Melbourne is the capital and most populous city of the Australian state of Victoria, the second most populous city in Australia and Oceania. Its name refers to an urban agglomeration of 9,992.5 km2, comprising a metropolitan area with 31 municipalities, is the common name for its city centre. The city occupies much of the coastline of Port Phillip bay and spreads into the hinterlands towards the Dandenong and Macedon ranges, Mornington Peninsula and Yarra Valley, it has a population of 4.9 million, its inhabitants are referred to as "Melburnians". The city was founded on 30 August 1835, in the then-British colony of New South Wales, by free settlers from the colony of Van Diemen’s Land, it was incorporated as a Crown settlement in 1837 and named in honour of the British Prime Minister, William Lamb, 2nd Viscount Melbourne. In 1851, four years after Queen Victoria declared it a city, Melbourne became the capital of the new colony of Victoria. In the wake of the 1850s Victorian gold rush, the city entered a lengthy boom period that, by the late 1880s, had transformed it into one of the world's largest and wealthiest metropolises.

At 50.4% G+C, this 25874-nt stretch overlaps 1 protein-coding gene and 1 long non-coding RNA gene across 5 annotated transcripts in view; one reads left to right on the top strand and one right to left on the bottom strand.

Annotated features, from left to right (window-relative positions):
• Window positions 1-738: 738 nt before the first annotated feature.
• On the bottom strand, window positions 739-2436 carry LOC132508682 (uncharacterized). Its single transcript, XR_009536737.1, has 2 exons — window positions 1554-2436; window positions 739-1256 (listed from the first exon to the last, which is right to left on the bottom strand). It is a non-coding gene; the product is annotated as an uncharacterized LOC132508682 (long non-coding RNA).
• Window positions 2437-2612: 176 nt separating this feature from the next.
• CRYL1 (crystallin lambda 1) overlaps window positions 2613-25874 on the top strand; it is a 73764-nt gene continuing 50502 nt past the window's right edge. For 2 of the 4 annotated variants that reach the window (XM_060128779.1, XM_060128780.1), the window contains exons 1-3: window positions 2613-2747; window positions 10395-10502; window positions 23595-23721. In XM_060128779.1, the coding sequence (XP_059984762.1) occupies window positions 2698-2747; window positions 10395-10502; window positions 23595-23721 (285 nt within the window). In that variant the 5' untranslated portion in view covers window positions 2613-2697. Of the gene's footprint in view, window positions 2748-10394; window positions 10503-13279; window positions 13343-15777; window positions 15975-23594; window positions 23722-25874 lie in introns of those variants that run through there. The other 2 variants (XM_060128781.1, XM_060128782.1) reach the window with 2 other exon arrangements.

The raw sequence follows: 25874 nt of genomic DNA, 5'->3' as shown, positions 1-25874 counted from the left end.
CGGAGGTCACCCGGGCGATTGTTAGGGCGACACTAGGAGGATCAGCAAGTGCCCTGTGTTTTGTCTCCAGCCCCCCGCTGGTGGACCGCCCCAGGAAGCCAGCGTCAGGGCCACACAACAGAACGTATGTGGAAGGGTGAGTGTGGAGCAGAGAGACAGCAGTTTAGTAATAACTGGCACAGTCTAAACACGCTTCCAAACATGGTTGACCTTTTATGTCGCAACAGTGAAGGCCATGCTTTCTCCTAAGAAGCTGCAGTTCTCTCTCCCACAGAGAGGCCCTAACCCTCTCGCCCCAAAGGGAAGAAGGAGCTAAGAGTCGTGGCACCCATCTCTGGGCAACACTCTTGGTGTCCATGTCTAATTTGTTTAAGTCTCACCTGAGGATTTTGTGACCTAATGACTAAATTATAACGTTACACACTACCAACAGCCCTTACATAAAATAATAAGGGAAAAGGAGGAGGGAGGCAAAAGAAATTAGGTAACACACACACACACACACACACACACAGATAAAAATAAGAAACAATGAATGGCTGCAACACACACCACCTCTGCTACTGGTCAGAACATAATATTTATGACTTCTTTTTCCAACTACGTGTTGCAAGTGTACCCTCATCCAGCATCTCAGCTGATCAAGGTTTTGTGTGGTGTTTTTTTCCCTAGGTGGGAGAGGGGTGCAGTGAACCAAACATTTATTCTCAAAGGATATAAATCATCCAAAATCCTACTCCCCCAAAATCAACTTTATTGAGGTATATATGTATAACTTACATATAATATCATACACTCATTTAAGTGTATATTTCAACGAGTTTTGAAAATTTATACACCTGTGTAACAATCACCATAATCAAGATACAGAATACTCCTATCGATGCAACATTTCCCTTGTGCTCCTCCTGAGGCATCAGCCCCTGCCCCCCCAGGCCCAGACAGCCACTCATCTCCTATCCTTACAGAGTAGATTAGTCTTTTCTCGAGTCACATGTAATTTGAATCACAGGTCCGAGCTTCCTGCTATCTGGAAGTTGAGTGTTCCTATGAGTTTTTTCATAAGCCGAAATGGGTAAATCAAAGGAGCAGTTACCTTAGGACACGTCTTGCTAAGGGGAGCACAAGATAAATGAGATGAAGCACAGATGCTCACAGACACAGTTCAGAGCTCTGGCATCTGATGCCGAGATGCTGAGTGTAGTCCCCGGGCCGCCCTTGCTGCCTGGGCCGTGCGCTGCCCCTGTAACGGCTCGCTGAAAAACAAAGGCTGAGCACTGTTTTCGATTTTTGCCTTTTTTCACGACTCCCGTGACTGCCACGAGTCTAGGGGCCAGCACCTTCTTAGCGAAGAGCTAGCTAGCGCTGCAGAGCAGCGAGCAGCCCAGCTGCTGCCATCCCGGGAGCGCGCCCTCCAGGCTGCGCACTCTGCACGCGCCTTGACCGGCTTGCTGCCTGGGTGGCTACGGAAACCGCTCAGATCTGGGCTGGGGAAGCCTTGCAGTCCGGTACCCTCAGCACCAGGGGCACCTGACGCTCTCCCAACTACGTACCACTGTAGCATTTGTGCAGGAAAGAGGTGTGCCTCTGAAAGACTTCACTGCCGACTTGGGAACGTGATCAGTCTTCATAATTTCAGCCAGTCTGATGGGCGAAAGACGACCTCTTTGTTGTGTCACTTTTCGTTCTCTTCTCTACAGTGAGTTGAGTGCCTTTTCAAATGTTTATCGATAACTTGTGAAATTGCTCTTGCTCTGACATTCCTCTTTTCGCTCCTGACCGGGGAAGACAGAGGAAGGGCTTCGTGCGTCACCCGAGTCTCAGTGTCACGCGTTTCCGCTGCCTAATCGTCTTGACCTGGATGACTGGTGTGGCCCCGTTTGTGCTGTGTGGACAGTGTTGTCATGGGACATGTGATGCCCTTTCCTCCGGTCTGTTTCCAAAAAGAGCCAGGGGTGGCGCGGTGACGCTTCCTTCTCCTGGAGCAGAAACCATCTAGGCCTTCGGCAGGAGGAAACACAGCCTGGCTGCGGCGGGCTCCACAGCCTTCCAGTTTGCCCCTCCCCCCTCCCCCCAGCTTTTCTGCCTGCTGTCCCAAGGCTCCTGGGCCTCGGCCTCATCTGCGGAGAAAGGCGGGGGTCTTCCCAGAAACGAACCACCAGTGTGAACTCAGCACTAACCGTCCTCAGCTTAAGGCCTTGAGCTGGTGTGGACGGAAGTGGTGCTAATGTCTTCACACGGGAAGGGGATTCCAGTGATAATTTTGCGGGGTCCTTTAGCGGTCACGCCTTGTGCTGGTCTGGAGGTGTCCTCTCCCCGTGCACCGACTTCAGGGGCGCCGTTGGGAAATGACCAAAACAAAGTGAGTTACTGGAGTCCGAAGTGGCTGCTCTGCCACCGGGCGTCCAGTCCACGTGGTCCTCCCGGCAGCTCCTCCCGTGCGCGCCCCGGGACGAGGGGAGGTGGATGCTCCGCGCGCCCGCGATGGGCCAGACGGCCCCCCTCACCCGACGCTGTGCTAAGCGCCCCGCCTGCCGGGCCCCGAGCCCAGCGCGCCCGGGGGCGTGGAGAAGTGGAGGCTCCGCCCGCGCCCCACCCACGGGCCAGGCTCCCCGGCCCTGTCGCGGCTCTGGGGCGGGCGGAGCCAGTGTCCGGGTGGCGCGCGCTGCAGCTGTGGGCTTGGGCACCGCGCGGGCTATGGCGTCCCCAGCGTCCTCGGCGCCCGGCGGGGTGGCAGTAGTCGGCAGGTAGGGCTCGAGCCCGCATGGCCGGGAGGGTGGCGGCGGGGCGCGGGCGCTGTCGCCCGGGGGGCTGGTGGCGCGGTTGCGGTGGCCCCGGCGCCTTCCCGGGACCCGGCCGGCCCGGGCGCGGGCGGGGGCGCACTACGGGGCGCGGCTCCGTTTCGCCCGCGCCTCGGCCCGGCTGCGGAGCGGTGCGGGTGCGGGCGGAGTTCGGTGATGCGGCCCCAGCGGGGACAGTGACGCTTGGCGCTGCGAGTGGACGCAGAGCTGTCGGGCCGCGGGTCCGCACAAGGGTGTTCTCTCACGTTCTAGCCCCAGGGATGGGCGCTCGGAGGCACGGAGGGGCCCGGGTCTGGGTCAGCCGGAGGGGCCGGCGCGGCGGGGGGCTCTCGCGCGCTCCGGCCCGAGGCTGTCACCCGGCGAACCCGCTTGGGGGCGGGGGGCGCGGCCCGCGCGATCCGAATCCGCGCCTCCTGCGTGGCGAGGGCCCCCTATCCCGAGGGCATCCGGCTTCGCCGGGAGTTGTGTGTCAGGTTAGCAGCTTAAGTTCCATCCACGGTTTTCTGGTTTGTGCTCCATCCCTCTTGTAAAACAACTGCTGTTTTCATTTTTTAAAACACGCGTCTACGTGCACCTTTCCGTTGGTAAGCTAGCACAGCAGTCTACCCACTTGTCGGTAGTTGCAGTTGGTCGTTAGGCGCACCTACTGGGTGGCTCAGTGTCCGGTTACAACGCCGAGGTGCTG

After the federation of Australia in 1901, it served as interim seat of government of the new nation until Canberra became the permanent capital in 1927. Today, it is a leading financial centre in the Asia-Pacific region and ranks 15th in the Global Financial Centres Index; the city is home to many of the best-known cultural institutions in the nation, such as the Melbourne Cricket Ground, the National Gallery of Victoria and the World Heritage-listed Royal Exhibition Building. It is the birthplace of Australian impressionism, Australian rules football, the Australian film and television industries and Australian contemporary dance. More it has been recognised as a UNESCO City of Literature and a global centre for street art, live music and theatre, it is the host city of annual international events such as the Australian Grand Prix, the Australian Open and the Melbourne Cup, has hosted the 1956 Summer Olympics and the 2006 Commonwealth Games. Due to it rating in entertainment and sport, as well as education, health care and development, the EIU ranks it the second most liveable city in the world.